Written and Directed by Johnny McKnight
Musical Direction and Composition by Ross Brown
There’s nae place like home.
And sometimes it takes a trip away to realise that all those gripes, misplaced dreams and annoyances forge who we are, where we’re going, and open us to loved ones surrounding us. But enough of that mushy stuff – we’re here for a belter of a time, and the long-awaited return of the Tron Theatre pantomime may be the best festive experience in Scotland this year.
One of the terrific aspects of writer, director, and star Johnny McKnight’s script is how it translates the shmaltzy, though serene nature of the original film without resorting to cheap knocks and digs. The story of Dorothy’s journey to the Wizard remains quite unchanged – with just a few pitstops along the way to meet some friends, fend off some adversaries, and maybe take in a gin or three.
But that’s not to say McKnight’s writing pulls punches. Quite the opposite. The Wonderful Wizard of Oz continues Tron’s outgoing prestige, a place of innovation and a space to spread wings away from influence. The Wonderful Wizard of Oz is taking the slippers off and dusting off the gloves as McKnight and the cast take on politics, Scottish culture, and the shortcomings of the industry at present.
McKnight’s manner with the crowd cannot even be classed as ‘crowd control’. It’s entirely authentic – no manipulation, no cheap gimmick: the audience wants to engage with the show, and if that isn’t the sign of a stellar panto then what the hell is? But while McKnight’s heart, brain, and courage are embedded in the show – this is a pure team effort. This show wouldn’t be nearly as successful without a hapless scarecrow, a tin wummin, and a chickenhearted lion from
Balamory the forest.
Perhaps the quintessential brilliance in this production is that each of the characters missing something demonstrates how it’s been with them all along. Whether it’s Tyler Collins’ spectacular recitation of the plot or their marvellously enviable dance moves (and flexibility) as the ragdoll Scarecrow to showcase their keen mind. Or Julie Wilson Nimmo’s resolve to courageously fly between costume changes as both Glinda (Glenda?) and the Lion with a charm which captures the audience instantaneously; or even the absolute showstopper which is the care and devotion Lauren Ellis Steele puts into the Tin Wummin as they belt out superb vocals and comedic timing.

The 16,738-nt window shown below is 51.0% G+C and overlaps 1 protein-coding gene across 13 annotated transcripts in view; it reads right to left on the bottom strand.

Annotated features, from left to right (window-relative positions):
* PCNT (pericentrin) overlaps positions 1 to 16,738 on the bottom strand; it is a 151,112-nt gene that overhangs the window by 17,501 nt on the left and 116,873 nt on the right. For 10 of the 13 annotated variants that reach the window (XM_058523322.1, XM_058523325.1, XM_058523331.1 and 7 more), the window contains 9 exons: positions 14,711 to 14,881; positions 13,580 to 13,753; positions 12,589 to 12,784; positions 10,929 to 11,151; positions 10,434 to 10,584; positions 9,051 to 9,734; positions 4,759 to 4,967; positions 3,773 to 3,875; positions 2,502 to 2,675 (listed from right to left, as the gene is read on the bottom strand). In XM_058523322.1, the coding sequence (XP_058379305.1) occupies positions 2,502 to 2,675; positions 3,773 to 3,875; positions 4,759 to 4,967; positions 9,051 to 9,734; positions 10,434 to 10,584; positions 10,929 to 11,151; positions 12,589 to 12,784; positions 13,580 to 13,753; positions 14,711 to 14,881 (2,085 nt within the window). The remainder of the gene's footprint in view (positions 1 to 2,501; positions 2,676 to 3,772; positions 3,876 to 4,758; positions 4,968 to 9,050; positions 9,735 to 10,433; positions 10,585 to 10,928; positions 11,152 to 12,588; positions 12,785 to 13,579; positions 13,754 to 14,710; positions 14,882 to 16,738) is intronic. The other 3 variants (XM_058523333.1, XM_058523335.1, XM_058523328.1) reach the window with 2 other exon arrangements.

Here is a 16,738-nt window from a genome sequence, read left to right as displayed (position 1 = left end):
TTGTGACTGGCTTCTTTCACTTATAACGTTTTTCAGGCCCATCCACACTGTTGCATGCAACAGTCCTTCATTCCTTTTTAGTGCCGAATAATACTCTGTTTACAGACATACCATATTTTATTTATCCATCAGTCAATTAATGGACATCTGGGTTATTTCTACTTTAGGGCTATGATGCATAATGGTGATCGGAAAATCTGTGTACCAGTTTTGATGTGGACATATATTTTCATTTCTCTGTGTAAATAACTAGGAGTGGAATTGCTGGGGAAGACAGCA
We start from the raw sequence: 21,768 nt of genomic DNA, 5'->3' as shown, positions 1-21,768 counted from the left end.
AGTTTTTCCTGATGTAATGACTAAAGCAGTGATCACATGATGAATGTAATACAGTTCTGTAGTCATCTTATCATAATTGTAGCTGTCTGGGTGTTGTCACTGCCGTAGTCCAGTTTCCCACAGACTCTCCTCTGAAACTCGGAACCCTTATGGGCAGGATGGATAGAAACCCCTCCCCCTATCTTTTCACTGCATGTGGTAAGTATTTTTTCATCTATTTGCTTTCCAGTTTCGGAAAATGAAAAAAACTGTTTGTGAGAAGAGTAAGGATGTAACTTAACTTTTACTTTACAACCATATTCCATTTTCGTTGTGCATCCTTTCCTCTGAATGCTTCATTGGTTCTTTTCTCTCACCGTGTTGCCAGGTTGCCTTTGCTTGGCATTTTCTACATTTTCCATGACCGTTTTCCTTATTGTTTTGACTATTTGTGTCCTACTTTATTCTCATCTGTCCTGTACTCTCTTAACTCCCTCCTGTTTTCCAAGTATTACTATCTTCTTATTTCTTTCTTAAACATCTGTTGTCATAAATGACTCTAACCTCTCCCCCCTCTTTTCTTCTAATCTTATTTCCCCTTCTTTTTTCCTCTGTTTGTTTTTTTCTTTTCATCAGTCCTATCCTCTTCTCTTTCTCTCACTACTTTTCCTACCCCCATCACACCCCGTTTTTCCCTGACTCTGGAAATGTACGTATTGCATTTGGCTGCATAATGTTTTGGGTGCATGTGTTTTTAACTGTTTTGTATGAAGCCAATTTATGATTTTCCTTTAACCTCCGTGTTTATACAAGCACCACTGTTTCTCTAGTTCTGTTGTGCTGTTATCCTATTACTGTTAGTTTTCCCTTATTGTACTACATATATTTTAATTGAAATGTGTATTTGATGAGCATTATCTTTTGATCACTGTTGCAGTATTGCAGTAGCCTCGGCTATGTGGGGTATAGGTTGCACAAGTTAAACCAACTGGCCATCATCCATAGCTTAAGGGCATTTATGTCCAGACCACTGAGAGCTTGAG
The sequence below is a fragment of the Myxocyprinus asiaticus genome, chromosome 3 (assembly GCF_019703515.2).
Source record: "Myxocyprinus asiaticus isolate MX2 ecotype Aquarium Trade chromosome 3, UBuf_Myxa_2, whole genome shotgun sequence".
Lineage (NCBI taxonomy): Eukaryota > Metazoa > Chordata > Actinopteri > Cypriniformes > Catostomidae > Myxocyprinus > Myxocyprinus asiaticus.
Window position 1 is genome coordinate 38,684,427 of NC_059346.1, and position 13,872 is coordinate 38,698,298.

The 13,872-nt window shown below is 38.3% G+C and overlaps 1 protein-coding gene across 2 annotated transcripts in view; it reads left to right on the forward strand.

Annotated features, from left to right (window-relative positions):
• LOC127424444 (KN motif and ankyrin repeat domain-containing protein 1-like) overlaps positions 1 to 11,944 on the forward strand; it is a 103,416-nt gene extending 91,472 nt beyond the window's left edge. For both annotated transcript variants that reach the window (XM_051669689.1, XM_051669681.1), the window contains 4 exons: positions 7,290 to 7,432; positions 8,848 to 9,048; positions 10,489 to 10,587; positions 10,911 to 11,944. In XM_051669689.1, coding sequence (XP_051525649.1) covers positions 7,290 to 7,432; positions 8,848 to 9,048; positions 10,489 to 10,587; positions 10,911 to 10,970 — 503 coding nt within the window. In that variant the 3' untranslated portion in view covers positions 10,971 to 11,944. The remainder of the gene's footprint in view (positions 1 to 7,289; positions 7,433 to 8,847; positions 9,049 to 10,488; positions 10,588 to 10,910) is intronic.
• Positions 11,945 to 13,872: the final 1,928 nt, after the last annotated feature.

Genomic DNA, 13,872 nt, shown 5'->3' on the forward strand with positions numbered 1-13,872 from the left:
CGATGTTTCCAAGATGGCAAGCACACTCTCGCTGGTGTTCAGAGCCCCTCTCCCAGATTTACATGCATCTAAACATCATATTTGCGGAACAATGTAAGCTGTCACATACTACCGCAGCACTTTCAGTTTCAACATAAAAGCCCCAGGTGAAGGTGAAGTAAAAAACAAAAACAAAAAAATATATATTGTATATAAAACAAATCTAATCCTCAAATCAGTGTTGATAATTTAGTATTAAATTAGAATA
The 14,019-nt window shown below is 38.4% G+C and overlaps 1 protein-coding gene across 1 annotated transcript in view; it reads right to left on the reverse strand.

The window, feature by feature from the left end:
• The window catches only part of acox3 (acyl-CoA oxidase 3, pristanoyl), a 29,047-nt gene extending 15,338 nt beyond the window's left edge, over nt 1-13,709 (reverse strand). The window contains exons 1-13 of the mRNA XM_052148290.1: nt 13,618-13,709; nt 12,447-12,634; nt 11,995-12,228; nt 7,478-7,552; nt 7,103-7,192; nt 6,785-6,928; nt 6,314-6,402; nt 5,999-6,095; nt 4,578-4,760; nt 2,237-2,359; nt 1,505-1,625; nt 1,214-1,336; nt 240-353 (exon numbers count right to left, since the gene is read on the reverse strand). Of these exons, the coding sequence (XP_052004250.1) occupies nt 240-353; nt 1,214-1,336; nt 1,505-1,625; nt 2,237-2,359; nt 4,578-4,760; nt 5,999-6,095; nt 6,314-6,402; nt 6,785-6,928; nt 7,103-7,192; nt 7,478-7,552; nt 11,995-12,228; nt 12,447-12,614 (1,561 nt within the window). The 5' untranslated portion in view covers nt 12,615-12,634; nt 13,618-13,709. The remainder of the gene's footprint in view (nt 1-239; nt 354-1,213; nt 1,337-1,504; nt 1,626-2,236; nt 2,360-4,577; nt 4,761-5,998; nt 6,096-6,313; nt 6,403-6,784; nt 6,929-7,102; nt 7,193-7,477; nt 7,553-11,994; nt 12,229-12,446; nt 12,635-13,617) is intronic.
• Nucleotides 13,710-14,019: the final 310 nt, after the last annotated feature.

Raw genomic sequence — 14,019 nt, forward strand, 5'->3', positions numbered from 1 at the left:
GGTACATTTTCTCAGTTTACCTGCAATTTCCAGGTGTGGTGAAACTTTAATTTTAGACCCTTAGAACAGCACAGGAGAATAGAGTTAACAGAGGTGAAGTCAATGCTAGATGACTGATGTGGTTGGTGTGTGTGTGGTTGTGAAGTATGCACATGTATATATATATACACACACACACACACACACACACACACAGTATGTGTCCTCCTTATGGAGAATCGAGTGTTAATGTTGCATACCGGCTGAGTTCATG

And for McKnight, well, they’re back in the Tron – they’ve been at home for the last two hours.
Exuding campness, take a gander at Kenny Miller’s fandabidozi set and costume brought to life under Grant Anderson’s lighting. This show drips with Queer magnificence: neon rainbows, yellow brick linoleum, and one hell of a Witches lair (pie, and pint not included). It’s a perfect playground for the cast, decked out in their costumes, Nimmo and Steele walking away as the belle of the balls with their creative get-ups glistening with the finest rhinestone karats and faux fur.
But being wicked never looked so good; it seems splotches of green are Katie Barnett’s colour. Dastardly, cruel, malicious, fabulous, and honestly, easy to root for as the villainous Wicked Witch of the West(end) with a terrific set of pipes. It’s simple to gain a set of boos and hisses from an audience but retaining affection and attention is a talent – especially when you’re threatening Tronto the dug. And though it might be difficult to get past the robes, the hat, and the leather-clad monkeys (Shannon McLean and Cole Stewart), Barnett’s building vocal scale offers a distinctly unique range of varying syllable-modulating build on each line delivery.
Melding together some familiar hits with original lyrics, The Wonderful Wizard of Oz boasts a canny score to guide us to Oz and back under Ross Brown’s composition and musical direction. Not only an endless barrel of laughs, but this show also has a steady stream of well-structured music numbers to disguise set and costume changes, maintain momentum, and offer the crowd a good time. Joining the original lyricism throughout is a wave of creativity under Eva Forrester’s choreography – which avoids the pitfalls of reliance on viral and popular moves, channelling a sense of energetic momentum throughout the show.
So, let’s get a few things sorted: Brains? Check. Heart? Check. Courage? Double-check.
The Wonderful Wizard of Oz possesses the building blocks of the perfect pantomime experience by ensuring the foundations of the perfect show are its blueprints. A talented and dedicated cast work to excel with McKnight’s witty and camp script, pouring buckets of rainbow-studded cheer all over the place, and making a firm statement that if you want to know how to do a proper panto? Get yerself to Tron.
There’s Nae Place Like Home
The Wonderful Wizard of Oz runs at The Tron Theatre until January 8th, 2023.
Tickets for which may be obtained here.